The Planted Tank Forum banner
1 - 17 of 17 Posts

·
Registered
Joined
·
275 Posts
For our application thats pretty darn useless without including Carbon. You can search the net and see handfulls of the same charts drawn and redrawn focusing on terrestrial plants (and more often then not dealing with horticulture), but you are ignoring one very large essential backbone of growth that while terrestrially would not normally become limited (exceptions can be greenhouses, sealed terrariums/vivariums, etc) but most certainly can be aquatically.

If we break this down a little further I'll note why I think this is extremely misleading and useless.

As a generalization for terrestrial purposes Carbon, Oxygen, and Hydrogen are considered non-mineral nutrients, and make up the largest percentage. Terrestrial plants are free to take these up via the air and from water. With elevated lighting aquatically Carbon can and does become a limiting factor, and will mimic the above deficiencies. Deformed and/or gradually smaller new growth is a good example. Ignoring an element that is responsible for nearly half a plants mass and an initial building block is IMHO a vital mistake. We see far to many examples of folks chasing nutrient deficiencies and blatently ignoring Carbon when in most instances is the root problem.

Here is a decent breakdown and you may also recognize another chart on this site that is involved in another recent thread.

I would think something that constitutes at least 45 times more mass in a plant would get a little more thought than it usually does. Also most deficiencies tables out there are quick to note that not all plants exhibit the same characteristics, note the importance of what a healthy plant looks like, and are careful to illustrate that many nutrients work together so a lack of one may cause a deficiency in another.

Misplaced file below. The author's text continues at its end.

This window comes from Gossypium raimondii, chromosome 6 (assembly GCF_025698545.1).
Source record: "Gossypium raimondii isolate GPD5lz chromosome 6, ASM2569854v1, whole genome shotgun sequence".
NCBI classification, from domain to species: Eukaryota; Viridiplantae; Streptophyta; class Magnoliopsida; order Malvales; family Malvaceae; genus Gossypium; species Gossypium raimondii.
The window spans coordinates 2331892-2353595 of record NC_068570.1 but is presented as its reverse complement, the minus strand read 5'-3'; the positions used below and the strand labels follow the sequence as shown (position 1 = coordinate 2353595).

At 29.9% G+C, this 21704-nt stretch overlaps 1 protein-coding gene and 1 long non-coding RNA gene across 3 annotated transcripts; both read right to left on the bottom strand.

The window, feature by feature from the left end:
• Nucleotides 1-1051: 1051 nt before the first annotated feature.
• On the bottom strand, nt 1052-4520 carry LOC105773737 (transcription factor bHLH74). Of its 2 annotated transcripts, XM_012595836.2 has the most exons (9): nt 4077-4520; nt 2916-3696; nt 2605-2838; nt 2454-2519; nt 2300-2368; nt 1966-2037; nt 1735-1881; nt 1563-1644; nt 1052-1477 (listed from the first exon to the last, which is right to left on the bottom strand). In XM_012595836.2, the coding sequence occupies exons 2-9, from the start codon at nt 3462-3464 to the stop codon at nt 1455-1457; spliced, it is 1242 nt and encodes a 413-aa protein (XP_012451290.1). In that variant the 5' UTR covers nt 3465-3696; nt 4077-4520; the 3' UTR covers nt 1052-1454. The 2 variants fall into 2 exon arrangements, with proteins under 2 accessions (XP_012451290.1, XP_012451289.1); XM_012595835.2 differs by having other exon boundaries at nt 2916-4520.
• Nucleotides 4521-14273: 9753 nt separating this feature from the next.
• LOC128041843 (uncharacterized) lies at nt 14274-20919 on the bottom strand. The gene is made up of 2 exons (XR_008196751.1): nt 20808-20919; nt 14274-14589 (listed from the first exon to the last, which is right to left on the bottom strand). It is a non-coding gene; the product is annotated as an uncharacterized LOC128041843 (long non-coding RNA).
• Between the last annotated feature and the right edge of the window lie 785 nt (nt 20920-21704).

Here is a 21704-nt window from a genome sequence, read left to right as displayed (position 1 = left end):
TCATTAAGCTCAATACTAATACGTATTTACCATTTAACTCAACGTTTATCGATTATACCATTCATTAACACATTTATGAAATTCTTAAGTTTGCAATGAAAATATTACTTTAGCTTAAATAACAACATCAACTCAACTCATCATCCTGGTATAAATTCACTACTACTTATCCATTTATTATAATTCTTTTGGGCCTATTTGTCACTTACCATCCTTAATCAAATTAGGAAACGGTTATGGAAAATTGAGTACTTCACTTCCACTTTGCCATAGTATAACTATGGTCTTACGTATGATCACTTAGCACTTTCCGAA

·
I ♥ BBA!
Joined
·
12,768 Posts
Can someone please explain the meaning of "reabsorbed" used within this diagram?
Thanks for the post. It should be quite helpful...
I think it means the leaf starts to 'melt' away from the tip back. However, I am not sure. I'll send Zapins a quick note and ask him to stop by and help with the terminology.
 

·
Registered
Joined
·
21,012 Posts
For our application thats pretty darn useless without including Carbon. You can search the net and see handfulls of the same charts drawn and redrawn focusing on terrestrial plants (and more often then not dealing with horticulture), but you are ignoring one very large essential backbone of growth that while terrestrially would not normally become limited (exceptions can be greenhouses, sealed terrariums/vivariums, etc) but most certainly can be aquatically.